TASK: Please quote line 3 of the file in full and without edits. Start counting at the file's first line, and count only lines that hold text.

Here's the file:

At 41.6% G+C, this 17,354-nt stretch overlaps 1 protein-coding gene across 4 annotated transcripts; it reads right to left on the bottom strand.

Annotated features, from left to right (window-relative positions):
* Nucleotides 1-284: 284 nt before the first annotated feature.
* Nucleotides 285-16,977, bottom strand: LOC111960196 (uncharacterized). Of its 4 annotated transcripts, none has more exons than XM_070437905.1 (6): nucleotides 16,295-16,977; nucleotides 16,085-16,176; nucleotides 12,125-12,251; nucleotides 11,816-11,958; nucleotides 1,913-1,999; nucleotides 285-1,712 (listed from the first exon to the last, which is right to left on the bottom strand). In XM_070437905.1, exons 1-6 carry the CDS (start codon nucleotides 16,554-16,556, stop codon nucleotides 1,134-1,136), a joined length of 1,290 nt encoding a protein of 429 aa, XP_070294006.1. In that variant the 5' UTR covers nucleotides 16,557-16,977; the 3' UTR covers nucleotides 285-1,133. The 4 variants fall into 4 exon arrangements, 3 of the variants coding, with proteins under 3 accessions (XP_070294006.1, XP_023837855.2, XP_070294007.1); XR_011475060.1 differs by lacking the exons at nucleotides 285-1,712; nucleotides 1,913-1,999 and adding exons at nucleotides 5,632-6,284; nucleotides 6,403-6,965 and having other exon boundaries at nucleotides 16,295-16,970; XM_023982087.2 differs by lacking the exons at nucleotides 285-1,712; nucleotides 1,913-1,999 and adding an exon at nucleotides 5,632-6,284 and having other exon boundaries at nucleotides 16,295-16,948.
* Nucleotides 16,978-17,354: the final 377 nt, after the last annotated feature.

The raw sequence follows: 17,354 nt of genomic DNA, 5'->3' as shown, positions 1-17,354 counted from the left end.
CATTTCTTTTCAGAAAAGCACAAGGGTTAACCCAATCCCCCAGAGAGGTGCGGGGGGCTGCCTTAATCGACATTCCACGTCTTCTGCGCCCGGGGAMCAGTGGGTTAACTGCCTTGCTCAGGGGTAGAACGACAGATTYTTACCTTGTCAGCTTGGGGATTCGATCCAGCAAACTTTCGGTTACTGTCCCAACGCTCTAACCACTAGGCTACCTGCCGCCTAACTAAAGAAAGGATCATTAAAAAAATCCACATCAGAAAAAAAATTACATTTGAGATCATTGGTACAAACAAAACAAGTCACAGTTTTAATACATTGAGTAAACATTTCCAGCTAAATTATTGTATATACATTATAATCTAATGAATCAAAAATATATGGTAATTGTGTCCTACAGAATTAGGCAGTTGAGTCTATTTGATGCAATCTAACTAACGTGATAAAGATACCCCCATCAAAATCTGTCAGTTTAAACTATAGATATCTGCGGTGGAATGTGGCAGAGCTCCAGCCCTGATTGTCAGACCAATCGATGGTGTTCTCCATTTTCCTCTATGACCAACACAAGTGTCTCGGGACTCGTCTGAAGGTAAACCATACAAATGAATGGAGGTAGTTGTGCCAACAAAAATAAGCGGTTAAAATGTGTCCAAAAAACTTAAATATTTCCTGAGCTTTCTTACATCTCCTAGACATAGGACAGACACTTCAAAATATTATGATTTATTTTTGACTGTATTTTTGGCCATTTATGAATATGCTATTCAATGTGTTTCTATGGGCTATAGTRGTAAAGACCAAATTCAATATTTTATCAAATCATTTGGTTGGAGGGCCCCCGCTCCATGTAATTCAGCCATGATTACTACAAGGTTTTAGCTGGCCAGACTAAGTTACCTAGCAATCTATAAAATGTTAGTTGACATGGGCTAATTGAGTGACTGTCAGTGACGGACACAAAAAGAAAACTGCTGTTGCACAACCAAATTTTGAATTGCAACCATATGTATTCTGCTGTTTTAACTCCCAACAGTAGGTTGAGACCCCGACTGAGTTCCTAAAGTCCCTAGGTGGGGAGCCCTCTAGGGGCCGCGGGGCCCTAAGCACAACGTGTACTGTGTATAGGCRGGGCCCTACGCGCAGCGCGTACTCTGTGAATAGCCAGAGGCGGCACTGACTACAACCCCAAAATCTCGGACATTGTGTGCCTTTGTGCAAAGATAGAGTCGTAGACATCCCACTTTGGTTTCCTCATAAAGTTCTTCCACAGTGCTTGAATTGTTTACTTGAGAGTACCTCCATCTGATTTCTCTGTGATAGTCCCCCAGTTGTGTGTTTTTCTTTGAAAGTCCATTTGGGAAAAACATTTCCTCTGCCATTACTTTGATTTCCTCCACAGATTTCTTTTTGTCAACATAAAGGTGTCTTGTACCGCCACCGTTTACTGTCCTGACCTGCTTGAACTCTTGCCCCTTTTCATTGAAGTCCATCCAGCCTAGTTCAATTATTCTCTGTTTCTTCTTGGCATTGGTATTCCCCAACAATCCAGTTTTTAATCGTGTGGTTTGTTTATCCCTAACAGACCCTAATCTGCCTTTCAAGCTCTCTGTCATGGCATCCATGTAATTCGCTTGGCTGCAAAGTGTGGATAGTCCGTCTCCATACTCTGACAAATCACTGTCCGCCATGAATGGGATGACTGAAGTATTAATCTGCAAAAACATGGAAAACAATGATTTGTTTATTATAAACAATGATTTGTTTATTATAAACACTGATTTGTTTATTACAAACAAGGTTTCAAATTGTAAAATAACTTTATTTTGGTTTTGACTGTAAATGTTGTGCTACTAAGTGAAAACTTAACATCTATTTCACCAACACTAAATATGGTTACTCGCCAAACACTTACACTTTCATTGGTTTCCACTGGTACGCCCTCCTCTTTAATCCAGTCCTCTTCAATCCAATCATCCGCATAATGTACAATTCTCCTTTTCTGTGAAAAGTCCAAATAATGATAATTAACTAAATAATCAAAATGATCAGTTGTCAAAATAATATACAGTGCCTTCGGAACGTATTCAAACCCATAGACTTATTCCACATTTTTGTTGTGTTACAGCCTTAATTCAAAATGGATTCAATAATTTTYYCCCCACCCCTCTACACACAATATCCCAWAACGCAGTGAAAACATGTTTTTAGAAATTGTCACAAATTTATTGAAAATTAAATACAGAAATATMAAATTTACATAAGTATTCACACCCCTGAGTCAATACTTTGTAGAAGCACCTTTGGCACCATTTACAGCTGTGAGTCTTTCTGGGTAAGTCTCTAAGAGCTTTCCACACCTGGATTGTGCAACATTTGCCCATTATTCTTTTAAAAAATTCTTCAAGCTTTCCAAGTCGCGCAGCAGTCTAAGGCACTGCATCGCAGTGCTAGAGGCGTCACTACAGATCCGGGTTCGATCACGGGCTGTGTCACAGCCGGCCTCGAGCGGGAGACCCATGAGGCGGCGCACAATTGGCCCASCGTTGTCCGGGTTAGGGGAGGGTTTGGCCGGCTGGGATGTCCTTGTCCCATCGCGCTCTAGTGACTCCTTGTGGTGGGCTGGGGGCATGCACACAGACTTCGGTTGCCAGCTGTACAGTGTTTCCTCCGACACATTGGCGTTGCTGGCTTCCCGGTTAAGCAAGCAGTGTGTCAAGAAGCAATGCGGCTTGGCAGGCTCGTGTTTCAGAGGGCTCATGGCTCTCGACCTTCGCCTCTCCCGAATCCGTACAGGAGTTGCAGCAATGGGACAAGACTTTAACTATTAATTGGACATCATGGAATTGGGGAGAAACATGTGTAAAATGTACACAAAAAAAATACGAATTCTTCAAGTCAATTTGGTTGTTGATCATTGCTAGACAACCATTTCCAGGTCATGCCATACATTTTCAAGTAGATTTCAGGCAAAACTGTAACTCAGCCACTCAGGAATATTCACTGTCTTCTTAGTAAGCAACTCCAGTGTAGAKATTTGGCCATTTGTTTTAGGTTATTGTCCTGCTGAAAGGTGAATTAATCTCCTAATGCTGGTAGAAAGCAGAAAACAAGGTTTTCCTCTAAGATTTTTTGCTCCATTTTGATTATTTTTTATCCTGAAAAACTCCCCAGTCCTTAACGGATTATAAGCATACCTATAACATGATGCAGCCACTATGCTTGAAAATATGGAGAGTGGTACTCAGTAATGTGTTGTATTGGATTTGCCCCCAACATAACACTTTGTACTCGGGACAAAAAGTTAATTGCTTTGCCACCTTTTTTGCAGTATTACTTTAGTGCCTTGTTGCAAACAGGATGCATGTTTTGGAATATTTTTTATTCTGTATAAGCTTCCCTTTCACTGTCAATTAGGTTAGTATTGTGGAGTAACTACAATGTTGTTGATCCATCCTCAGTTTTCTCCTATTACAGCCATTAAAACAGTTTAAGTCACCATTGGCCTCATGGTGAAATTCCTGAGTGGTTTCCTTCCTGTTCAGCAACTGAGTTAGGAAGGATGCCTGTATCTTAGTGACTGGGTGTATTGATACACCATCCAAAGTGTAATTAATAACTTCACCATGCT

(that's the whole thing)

* Nucleotides 1-284: 284 nt before the first annotated feature.